From The Horses Mouth

 A friend asked to hear, in their own words, how my parents liked their visit to Yellowknife over the holidays.  My dad, whom I call a bad Canadian, is not a fan of winter at the best of times, so I thought it was amazing that he would even consider coming.  It was touch and go at the end, as while he was in the Edmonton airport there was a flight leaving for Cancun, and he was nearly sucked into that plane by the thought of those lovely warm Mexican temperatures. When they arrived I was so excited to take them out to cut down the tree, (see previous post My Charlie Brown Christmas Tree) and we had a lovely time.  What I didn’t realize at the time was that our electronic thermometer wasn’t working correctly and was reading about 10 degrees warmer than the actual temperature.  So I dragged them out in some pretty cold weather!  But being the wonderful troopers that they are ( I mean that figuratively of course, my dad wouldn’t actually voluntarily troop anywhere on foot, although he’d always be up for a gas powered journey) they made the best of it.

As I was driving them to the airport on their way home, I asked everyone what their favorite part of the holiday had been.  Mine was cutting down our own Christmas tree and bringing it home by dog powered sled.  My mom loved best the dog sled ride we had on Christmas eve day.  It was a very cold day and I’m sure with the wind on the open sled the temperature must have been close of minus 50.  We were hugely bundled up, and lined up close to each other on the sled, and tucked in under warm sleeping bags, so we were warm enough.  It was fun being out on the small open lakes, in sunshine, watching the scenery.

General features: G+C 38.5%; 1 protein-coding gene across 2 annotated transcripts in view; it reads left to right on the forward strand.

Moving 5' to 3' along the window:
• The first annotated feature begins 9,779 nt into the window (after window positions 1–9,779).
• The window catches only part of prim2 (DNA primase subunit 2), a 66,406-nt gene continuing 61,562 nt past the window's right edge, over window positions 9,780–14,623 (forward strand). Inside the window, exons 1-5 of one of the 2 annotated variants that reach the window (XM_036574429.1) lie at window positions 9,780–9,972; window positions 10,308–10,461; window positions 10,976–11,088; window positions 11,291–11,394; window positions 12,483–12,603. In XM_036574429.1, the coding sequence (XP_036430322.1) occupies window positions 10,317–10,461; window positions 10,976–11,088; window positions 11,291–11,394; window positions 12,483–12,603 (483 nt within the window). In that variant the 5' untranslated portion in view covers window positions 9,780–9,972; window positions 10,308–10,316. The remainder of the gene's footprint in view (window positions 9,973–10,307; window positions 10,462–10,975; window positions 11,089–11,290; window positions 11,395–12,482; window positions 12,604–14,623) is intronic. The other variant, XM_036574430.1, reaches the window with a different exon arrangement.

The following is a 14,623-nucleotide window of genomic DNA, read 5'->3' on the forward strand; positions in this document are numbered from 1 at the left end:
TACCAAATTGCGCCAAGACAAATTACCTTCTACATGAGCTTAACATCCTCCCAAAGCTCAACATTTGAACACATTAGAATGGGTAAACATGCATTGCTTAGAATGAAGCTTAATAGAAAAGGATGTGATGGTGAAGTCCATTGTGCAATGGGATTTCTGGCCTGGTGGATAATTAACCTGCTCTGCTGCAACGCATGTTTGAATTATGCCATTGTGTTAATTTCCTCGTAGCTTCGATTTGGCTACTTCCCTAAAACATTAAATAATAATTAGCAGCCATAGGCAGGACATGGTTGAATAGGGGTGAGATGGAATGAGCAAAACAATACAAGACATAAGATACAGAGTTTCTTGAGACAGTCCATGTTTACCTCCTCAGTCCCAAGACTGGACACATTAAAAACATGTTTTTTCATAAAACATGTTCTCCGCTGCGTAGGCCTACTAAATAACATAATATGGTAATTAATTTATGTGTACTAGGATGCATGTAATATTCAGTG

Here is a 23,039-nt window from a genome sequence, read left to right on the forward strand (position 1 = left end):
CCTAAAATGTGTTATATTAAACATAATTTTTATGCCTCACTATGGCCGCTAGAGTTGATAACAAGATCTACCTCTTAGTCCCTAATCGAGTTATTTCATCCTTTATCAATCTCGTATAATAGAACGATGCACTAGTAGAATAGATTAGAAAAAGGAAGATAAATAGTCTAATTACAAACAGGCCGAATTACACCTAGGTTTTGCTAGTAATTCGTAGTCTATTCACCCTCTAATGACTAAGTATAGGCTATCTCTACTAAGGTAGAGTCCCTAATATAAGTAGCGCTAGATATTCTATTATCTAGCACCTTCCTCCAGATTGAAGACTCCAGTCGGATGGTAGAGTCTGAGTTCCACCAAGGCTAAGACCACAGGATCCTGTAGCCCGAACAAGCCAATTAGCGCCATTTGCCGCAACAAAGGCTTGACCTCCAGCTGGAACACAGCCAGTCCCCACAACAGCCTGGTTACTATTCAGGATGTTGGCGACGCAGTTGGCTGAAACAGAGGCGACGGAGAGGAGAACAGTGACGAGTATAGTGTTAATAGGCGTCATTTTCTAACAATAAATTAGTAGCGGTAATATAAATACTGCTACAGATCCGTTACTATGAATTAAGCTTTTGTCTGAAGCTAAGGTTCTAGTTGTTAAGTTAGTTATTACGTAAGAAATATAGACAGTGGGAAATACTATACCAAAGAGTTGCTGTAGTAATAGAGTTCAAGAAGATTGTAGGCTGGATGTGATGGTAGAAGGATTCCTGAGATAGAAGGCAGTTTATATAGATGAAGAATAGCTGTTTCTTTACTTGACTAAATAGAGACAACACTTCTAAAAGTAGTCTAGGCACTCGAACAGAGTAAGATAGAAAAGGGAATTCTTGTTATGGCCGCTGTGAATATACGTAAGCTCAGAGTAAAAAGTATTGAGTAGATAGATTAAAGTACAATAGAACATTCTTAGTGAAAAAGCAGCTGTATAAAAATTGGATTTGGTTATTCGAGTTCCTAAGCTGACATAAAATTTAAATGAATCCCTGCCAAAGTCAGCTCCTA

Martin’s favorite part of the holiday was the dinner we were invited out for on Christmas eve.  We had dinner out on the lake!  We weren’t really sure what to expect of a dinner in a tent, in winter, on the ice, in the dark, but it was actually very luxurious.  Imagine a canvas walled traditional prospector style tent, but complete with stove, carpet, Christmas lights and a tree, music, and a table laden with beautifully decorated dishes.  It was warm and comfortable, but when the 5 course meal appeared, including the main dish of Cornish game hen, we thought we”d died and gone to heaven.  It was a wonderfully memorable dinner.


Tent, Outside View

Minus 30 Isn't So Hard!

Minus 30 Isn’t So Hard After All!

So, with all these wonderful events, what was George’s favorite memory?  It was the night the rest of us when to the movies, and he stayed home.  Now George is not a stay at home type – he is very social, so it was hard to see why he loved that evening.  Turns out it was because he had ultimate control of the wood stove, which was roaring, and the house warmed up to 25 degrees!   Here is his version of his visit, from the horse’s mouth:

Yellowknife Christmas, A Frozen Verse

The weather outside was cold and frightful

The  wood stove inside was glowing and delightful

We had a lotta places to see and go

So Tandi trudged us through the frost and frozen snow.

We had to do some late hour Christmas shopping,

At 40 below there’s not much time for stopping

Something with fur seems to be the norm

To hopefully help keep your body parts WARM.

This week, the Northern lights failed to show

We looked everywhere for their faintest frozen glow

We’ll have to go back some year for another look

Or be happy with the pictures in our book.

The moon was out each night in  cold and  splendid glory

Which brought some special light to this story.

The temperatures were mighty blood cold,

It is truly a land for the brave and the BOLD.

We had a wonderful time with all the neighbours and friends

And a slim chance we’d make the winter trip again

More likely when the lake turns to water in spring

We’ll probably head up that long road again.

After a week of dog sledding, hiking, visiting and bliss

It is a time of year we’re glad we didn’t miss.